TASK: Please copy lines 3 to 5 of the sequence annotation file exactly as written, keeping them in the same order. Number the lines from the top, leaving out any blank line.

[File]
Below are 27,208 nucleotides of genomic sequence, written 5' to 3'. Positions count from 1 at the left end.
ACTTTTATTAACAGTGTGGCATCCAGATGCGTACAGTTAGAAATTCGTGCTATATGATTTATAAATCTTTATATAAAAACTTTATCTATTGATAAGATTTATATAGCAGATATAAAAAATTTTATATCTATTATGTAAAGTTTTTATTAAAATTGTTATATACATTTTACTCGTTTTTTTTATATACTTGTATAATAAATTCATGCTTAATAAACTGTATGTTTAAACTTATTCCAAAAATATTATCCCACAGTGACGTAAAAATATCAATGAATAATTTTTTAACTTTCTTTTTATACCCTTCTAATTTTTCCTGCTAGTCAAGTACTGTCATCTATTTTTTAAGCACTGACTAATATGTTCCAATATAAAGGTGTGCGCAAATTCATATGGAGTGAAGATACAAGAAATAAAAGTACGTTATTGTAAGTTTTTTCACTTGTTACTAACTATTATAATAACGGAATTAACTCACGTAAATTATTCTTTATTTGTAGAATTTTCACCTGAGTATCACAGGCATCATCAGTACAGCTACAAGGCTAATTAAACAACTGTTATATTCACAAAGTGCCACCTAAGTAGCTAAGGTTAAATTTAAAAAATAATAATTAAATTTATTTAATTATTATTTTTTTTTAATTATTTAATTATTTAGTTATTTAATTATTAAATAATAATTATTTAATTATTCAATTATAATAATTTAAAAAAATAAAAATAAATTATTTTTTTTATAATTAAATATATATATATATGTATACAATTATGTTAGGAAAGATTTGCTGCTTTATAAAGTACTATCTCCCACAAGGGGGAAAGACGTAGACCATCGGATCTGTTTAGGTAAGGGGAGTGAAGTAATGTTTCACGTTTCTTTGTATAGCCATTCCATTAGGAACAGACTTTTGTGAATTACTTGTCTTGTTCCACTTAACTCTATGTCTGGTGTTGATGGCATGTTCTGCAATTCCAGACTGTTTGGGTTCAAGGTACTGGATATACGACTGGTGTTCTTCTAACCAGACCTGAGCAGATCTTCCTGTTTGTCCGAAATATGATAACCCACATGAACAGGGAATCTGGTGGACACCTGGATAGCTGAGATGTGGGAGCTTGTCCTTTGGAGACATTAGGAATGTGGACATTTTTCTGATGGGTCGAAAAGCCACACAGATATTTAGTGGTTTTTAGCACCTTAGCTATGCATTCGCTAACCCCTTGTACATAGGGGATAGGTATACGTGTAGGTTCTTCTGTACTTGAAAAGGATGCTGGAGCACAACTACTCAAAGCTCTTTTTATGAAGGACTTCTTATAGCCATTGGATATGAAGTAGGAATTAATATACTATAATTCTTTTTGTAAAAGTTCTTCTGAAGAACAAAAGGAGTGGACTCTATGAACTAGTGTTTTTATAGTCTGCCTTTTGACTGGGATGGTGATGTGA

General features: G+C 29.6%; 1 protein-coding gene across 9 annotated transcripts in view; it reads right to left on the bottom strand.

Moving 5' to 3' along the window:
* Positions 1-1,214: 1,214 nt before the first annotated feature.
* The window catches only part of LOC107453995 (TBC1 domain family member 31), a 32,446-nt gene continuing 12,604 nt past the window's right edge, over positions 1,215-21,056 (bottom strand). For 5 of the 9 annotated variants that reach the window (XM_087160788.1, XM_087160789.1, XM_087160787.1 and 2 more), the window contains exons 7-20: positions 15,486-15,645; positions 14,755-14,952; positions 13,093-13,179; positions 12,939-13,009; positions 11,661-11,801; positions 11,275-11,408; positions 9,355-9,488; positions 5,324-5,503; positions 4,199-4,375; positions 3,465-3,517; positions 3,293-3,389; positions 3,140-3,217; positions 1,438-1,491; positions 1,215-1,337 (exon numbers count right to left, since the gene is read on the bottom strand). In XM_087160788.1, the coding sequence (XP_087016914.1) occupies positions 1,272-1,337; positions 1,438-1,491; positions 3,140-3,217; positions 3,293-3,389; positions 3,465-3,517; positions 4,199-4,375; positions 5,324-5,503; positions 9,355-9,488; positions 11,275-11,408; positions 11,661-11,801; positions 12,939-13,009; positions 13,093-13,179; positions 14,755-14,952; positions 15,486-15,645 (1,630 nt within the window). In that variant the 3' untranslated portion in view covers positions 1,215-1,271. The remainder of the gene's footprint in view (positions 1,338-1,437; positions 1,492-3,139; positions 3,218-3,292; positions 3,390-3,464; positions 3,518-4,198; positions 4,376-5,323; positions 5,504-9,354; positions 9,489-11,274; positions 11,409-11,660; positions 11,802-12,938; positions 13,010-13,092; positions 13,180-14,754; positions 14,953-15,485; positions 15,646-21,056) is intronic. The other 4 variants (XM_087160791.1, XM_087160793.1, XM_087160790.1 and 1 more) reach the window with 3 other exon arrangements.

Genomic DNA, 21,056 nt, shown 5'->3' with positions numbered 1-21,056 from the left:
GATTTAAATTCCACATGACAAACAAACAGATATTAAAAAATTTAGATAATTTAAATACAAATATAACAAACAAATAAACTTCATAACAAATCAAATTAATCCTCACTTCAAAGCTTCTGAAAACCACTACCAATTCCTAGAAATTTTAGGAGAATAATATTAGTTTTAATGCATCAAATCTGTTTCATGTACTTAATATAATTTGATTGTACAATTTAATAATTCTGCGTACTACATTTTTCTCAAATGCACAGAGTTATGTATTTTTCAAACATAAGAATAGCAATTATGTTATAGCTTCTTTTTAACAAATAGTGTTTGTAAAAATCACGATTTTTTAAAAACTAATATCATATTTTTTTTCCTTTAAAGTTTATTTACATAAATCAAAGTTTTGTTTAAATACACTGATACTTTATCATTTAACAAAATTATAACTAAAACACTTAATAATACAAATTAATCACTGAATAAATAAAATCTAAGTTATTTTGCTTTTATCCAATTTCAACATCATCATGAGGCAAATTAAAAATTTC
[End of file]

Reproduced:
General features: G+C 29.6%; 1 protein-coding gene across 9 annotated transcripts in view; it reads right to left on the bottom strand.

Moving 5' to 3' along the window:
* Positions 1-1,214: 1,214 nt before the first annotated feature.